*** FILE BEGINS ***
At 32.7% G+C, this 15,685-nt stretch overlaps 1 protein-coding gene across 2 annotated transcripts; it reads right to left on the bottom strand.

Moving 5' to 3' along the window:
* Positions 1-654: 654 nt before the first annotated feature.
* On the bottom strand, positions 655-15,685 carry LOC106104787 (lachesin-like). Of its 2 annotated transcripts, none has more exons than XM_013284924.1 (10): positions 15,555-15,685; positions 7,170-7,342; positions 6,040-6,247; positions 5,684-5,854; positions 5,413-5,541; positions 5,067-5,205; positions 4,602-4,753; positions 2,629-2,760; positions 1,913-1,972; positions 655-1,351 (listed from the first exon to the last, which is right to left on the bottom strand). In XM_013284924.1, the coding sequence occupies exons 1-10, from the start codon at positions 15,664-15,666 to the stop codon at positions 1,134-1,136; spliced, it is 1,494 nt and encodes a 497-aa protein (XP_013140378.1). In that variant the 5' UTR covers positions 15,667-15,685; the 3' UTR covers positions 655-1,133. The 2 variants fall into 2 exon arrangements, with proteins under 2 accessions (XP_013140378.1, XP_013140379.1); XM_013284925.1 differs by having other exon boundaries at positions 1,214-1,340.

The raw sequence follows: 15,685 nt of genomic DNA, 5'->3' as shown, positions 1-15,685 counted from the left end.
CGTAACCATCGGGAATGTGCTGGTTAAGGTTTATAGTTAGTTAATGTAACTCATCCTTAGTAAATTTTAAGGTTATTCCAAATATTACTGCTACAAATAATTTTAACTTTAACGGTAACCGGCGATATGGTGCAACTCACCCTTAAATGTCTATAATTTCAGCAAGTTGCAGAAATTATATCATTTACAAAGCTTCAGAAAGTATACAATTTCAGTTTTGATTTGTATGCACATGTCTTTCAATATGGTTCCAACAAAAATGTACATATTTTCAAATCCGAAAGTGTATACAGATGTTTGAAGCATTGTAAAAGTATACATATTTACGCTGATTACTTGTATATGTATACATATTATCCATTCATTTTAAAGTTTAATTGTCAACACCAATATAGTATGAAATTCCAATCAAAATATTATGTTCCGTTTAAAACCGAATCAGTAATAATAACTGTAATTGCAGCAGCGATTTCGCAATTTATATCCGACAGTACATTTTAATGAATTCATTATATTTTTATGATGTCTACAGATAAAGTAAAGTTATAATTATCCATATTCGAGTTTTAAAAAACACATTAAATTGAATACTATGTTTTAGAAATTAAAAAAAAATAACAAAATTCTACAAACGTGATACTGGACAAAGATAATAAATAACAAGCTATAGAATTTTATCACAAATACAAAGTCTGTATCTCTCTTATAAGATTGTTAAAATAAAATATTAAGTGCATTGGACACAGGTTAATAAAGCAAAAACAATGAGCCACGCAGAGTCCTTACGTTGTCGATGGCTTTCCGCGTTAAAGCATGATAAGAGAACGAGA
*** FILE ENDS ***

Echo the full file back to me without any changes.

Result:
At 32.7% G+C, this 15,685-nt stretch overlaps 1 protein-coding gene across 2 annotated transcripts; it reads right to left on the bottom strand.

Moving 5' to 3' along the window:
* Positions 1-654: 654 nt before the first annotated feature.
* On the bottom strand, positions 655-15,685 carry LOC106104787 (lachesin-like). Of its 2 annotated transcripts, none has more exons than XM_013284924.1 (10): positions 15,555-15,685; positions 7,170-7,342; positions 6,040-6,247; positions 5,684-5,854; positions 5,413-5,541; positions 5,067-5,205; positions 4,602-4,753; positions 2,629-2,760; positions 1,913-1,972; positions 655-1,351 (listed from the first exon to the last, which is right to left on the bottom strand). In XM_013284924.1, the coding sequence occupies exons 1-10, from the start codon at positions 15,664-15,666 to the stop codon at positions 1,134-1,136; spliced, it is 1,494 nt and encodes a 497-aa protein (XP_013140378.1). In that variant the 5' UTR covers positions 15,667-15,685; the 3' UTR covers positions 655-1,133. The 2 variants fall into 2 exon arrangements, with proteins under 2 accessions (XP_013140378.1, XP_013140379.1); XM_013284925.1 differs by having other exon boundaries at positions 1,214-1,340.

The raw sequence follows: 15,685 nt of genomic DNA, 5'->3' as shown, positions 1-15,685 counted from the left end.
CGTAACCATCGGGAATGTGCTGGTTAAGGTTTATAGTTAGTTAATGTAACTCATCCTTAGTAAATTTTAAGGTTATTCCAAATATTACTGCTACAAATAATTTTAACTTTAACGGTAACCGGCGATATGGTGCAACTCACCCTTAAATGTCTATAATTTCAGCAAGTTGCAGAAATTATATCATTTACAAAGCTTCAGAAAGTATACAATTTCAGTTTTGATTTGTATGCACATGTCTTTCAATATGGTTCCAACAAAAATGTACATATTTTCAAATCCGAAAGTGTATACAGATGTTTGAAGCATTGTAAAAGTATACATATTTACGCTGATTACTTGTATATGTATACATATTATCCATTCATTTTAAAGTTTAATTGTCAACACCAATATAGTATGAAATTCCAATCAAAATATTATGTTCCGTTTAAAACCGAATCAGTAATAATAACTGTAATTGCAGCAGCGATTTCGCAATTTATATCCGACAGTACATTTTAATGAATTCATTATATTTTTATGATGTCTACAGATAAAGTAAAGTTATAATTATCCATATTCGAGTTTTAAAAAACACATTAAATTGAATACTATGTTTTAGAAATTAAAAAAAAATAACAAAATTCTACAAACGTGATACTGGACAAAGATAATAAATAACAAGCTATAGAATTTTATCACAAATACAAAGTCTGTATCTCTCTTATAAGATTGTTAAAATAAAATATTAAGTGCATTGGACACAGGTTAATAAAGCAAAAACAATGAGCCACGCAGAGTCCTTACGTTGTCGATGGCTTTCCGCGTTAAAGCATGATAAGAGAACGAGA